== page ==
Friday, March 14, 2008

Palm Sunday Anticipation

This Sunday is Palm Sunday. It is the Sunday during which we recall the entry of Christ into Jerusalem for his final week of earthly ministry leading up to and including his death, burial, and resurrection. Despite the habit of some traditions of making much of the last several weeks, such as Ash Wednesday and Lent, the coming week is one in which our sobriety grows deeper. Our sense of awe becomes keener. And with Job we are compelled to "lay mine hand upon my mouth." If you have not begun the process of slowing down and turning your thoughts to the passion narrative of our Lord, begin now even as you prepare for worship on Palm Sunday. This Sunday, although often celebrated in such a way that we seem to miss the irony, is a Sunday in which we recognize our complicity in Christ's death, even as we cry out, "Hosanna!" Laurence Hull Stookey captures this thought well in his work, Calendar: Christ's Time for the Church (pg 88-89):

"To separate out the narratives of the entry of Jesus into the city and interpret the occasion behind them as utterly joyous and victorious is to misread the Gospels. The label 'triumphal entry' is a misnomer and a source of much misinterpretation. The New Testament writers know fully well that the 'Hosanna!' cries of Sunday will by Friday turn into calls for crucifixion. The entry into the city is charged with irony, and it is about us as fully as it is about the people of ancient Jerusalem: Our faith, too, is fickle; we are the crucifiers of the One whose coming we have called 'blessed.'"

And yet, as we read in Matthew 23:39, a day will come when we do finally cry out, "Blessed is He Who comes in the name of the Lord!" That time is now, as we agree with John the Revelator in his "Amen. Even so, come, Lord Jesus." And it is future, as we will one day cry out at His very coming. It's hard to imagine Paul writing 1 Thessalonians 4:16-17 without the "triumphal" entry in mind [1]. Speaking of the Second Coming of Christ, Paul says:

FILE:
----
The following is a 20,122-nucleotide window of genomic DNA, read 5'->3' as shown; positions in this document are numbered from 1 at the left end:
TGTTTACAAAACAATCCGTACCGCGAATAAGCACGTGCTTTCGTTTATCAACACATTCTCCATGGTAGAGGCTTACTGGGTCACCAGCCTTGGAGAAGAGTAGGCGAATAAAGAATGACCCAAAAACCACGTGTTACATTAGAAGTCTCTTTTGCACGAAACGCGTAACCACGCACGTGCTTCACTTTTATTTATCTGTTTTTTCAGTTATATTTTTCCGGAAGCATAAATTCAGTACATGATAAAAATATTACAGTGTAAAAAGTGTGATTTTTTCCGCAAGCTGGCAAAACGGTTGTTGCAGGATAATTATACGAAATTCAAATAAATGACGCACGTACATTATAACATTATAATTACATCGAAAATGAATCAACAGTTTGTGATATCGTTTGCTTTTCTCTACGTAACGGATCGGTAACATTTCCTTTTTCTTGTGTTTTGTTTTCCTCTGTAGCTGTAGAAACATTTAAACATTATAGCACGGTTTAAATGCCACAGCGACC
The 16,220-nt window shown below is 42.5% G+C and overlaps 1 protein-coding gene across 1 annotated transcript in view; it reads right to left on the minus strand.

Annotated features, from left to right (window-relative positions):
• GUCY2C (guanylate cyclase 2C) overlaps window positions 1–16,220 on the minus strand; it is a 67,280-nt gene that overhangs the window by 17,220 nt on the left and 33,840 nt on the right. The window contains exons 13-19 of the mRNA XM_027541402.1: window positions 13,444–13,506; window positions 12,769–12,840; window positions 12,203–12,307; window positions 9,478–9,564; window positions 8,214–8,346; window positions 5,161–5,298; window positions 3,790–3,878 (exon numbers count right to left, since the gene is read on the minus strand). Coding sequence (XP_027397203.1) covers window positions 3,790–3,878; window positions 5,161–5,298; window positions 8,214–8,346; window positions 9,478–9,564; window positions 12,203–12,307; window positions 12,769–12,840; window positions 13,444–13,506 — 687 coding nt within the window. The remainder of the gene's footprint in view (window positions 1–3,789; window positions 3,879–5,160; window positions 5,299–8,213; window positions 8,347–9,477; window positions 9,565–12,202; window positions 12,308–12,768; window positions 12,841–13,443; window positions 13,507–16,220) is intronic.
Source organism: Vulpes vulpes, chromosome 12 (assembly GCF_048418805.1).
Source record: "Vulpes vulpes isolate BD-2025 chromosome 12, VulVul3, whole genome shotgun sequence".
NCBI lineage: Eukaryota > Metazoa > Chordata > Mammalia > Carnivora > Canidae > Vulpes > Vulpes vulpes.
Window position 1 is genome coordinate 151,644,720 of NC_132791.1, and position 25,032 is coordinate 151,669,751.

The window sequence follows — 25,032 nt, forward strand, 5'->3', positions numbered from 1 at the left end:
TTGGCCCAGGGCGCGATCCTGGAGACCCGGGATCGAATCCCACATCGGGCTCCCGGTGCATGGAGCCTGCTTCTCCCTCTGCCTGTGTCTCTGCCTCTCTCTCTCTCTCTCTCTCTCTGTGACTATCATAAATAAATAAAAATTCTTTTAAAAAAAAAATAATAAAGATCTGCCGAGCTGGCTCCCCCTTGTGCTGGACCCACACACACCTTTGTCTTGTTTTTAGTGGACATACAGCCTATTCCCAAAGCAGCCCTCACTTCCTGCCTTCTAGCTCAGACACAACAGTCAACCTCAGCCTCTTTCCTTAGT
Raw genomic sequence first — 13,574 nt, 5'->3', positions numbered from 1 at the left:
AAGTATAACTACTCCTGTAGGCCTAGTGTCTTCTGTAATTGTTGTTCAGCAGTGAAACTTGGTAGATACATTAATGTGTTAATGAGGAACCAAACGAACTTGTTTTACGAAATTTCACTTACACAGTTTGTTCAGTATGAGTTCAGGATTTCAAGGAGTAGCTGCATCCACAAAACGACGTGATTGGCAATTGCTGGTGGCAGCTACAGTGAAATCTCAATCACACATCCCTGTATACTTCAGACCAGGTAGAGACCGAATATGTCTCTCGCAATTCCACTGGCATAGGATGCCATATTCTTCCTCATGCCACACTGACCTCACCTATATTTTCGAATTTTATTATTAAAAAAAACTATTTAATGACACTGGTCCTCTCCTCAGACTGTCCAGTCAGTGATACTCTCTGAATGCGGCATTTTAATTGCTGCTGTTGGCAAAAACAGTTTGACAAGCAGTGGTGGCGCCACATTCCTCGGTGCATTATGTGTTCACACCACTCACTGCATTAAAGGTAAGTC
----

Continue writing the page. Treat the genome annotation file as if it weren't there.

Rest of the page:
“For the Lord himself will descend from heaven with a cry of command, with the voice of an archangel, and with the sound of the trumpet of God. And the dead in Christ will rise first. Then we who are alive, who are left, will be caught up together with them in the clouds to meet the Lord in the air, and so we will always be with the Lord.”

The word here for "meet" was sometimes used in extra-biblical literature of the period to describe the people of a walled city pouring out of that city to meet a returning King and escort him back into the city. What a wonderful image of God's people being gathered to their Lord, shouting finally and with full effect, "Blessed is He Who comes in the name of the Lord!"

This Palm Sunday, do not miss the irony. Do not dismiss the tension. But do not forget that we look forward to a day in which our covenant-keeping King redeems all creation to the shouts of His people.
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[1] The Greek word used by Paul in 1 Thes. 4:17 is a verb, ἀπάντησις (apantesis). John uses a cognate in his description of the people coming to meet Christ outside Jerusalem, the noun ὑπάντησις (hypantesis).

4 comments:

Thom said...

Matt, using the Palatino Linotype output from http://www.greekbible.com/ and the font HTML tag, you will be able to reproduce very nice-looking koine in your blogposts.

Matthew Bradley said...

Thanks Thom! I've found that including Greek at Word Press is very simple, but I wasn't able to figure out a way here on Blogger. A friend tried to help me once, but something about me being on a Mac kept the directions from making sufficient sense to me. Anyway...I appreciate the help!

Mike said...

"something about me being on a Mac"

That is all you had to say Matt. That always explains every problem.

Mike

Matthew Bradley said...

Mike,

Jealousy really isn't becoming. You keep saving up and one day you can be one of the cool kids. :^)